She pulls a piece of paper from her backpack—her new backpack—we can still do that much around here—supplies and backpacks and winter coats and PE clothes and bread and peanut butter and Ramen noodles and sometimes milk and even juice. She reads her words about doing homework by the glow of a cigarette lighter and dreaming of the better life she’ll have if she can only graduate.

And I wonder. What the hell am I doing? What am I promising? Acting as if this place we sit ifs the gateway to some promised land that offers all the things they’ve never had and maybe never will. We sit surrounded by pictures of their dreams and homes and happiness, cars and children, freedom to be to do to have to dream and have it all come true. I lose sight of why I’m here. What I can do. It gets lost in the sea of what I can’t. But still I, still we, listen.

I’m pregnant. Again. You’re gonna know soon enough so I might as well tell you. This time, it’s twins.

Period. We wait, but she just sits and glares. Folded arms and I know she’s just waiting for the word—any word—a wrong word—so she can up and bolt and leave this place and run to get the only piece of love that life has given her. Pick him up from daycare. Go to the park. Push him on the swing. Imagine that the life he’ll have is different form her own. Now this. And what’s it going to mean? We wait. Staring into space. Avoiding eye contact. Is it safe? Will it stay here? Will he be broken never to be fixed if we remove these masks, dismantle the facades, discover we are all in places we would never choose?

So I’m sleepy, you know. And you all poke me when I drift off and yell in my ear and I jump and you think it’s pretty funny, don’t you. Well, I’ll tell you this and you can see how funny you think it is. My dad left and he isn’t coming back and I’m working now ‘cause my mom’s two jobs just don’t cut it any more, not with five kids. I’m the oldest, man of the house now, my mom says. I work till four every morning and damn straight I’m tired. So leave me the hell alone, okay?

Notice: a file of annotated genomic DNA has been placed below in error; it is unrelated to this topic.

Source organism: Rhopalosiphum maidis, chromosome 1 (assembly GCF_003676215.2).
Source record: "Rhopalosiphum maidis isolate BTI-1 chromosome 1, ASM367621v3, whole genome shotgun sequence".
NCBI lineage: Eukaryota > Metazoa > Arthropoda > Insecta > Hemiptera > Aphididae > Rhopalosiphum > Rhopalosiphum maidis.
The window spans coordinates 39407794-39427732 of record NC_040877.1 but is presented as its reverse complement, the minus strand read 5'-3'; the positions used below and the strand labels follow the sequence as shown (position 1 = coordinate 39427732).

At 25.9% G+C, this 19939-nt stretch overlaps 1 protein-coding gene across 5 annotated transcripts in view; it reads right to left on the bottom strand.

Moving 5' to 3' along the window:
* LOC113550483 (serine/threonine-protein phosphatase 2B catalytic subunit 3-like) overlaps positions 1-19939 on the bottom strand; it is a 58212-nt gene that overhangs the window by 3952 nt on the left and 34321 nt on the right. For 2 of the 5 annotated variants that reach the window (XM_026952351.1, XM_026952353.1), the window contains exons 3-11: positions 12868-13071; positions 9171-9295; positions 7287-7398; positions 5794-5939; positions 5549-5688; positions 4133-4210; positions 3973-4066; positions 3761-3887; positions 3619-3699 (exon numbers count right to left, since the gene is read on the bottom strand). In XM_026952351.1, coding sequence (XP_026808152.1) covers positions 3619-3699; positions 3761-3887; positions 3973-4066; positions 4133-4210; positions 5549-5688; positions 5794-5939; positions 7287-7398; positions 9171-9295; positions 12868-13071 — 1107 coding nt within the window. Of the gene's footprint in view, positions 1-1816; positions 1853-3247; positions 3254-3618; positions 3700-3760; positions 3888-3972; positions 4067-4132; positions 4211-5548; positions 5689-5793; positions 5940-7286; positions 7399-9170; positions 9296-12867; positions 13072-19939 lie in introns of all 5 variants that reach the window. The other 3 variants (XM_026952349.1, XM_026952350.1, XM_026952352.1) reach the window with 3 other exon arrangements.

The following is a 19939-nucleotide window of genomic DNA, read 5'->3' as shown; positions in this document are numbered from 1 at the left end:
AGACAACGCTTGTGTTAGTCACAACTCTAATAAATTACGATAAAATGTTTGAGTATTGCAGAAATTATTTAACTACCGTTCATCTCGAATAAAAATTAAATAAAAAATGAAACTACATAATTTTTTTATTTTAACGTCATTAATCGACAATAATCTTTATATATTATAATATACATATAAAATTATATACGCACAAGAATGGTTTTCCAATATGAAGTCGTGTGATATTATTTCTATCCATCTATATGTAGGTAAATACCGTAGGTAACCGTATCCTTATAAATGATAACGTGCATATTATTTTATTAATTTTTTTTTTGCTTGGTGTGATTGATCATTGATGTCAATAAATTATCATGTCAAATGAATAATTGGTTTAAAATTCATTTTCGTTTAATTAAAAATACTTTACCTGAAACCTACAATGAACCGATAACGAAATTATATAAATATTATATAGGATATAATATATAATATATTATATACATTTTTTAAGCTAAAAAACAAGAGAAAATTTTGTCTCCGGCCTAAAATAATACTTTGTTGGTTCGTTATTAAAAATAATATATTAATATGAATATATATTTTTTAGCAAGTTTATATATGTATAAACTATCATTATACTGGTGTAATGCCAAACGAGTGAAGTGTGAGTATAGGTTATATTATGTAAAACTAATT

He slouches back and closes his eyes. We wait some more. And so it goes.

There are many spaces we inhabit that are filled with adolescent or adult angst and challenges, but often we don’t know our students or our friends or our colleagues or co-workers well enough to know what kinds of difficulties they may be grappling with. Sometimes we don’t even know these things about our families. As you go through your day, I hope you’ll take care of yourself, of course, but I also hope you’ll be charitable and kind, knowing that you don’t truly know what kind of burdens may be weighing down the others you encounter.

I also hope you’ll keep a hard copy of important information you may want to revisit some day!

What is it about today that you may want to remember tomorrow? How do you plan to do it?

I finished the paper, but the computer ate it. It’s gone. I have my notes, but nothing else. • Comments I’ve heard countless times during my teaching career, W-OZ

 

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Pondering Poetry’s Persistent Elusiveness

March 8, 2012

I love poetry, just not in the station. • Sacha Baron Cohen as the Station Inspector in Hugo (2011)

 

May Sarton, poet, memoirist, and novelist, wrote that “[w]hen one’s not writing poems—and I’m not at the moment—you wonder how you ever did it. It’s like another country you can’t reach.” I do not know where poetic inspiration comes from even though I can often identify the origin of my poems. What I don’t know is how to make inspiration arrive on my schedule. I want to reach poetic country when I’m ready to write. I don’t want to have to wait for it to ambush me and carry me off when I’m trying to do something else. I want to board its train of thought and get off at its destination when I have time to take the trip. I admire the discipline of those who approach versifying as daily vocation, but I am often distracted by necessity and duty and even by the bright shininess of other equally-tempting-yet-somehow-more-concrete creativity (yes, even this is that), but as much as I might want it, I do not always have the luxury of contemplative time for the mysterious miracles of poetic coalescence.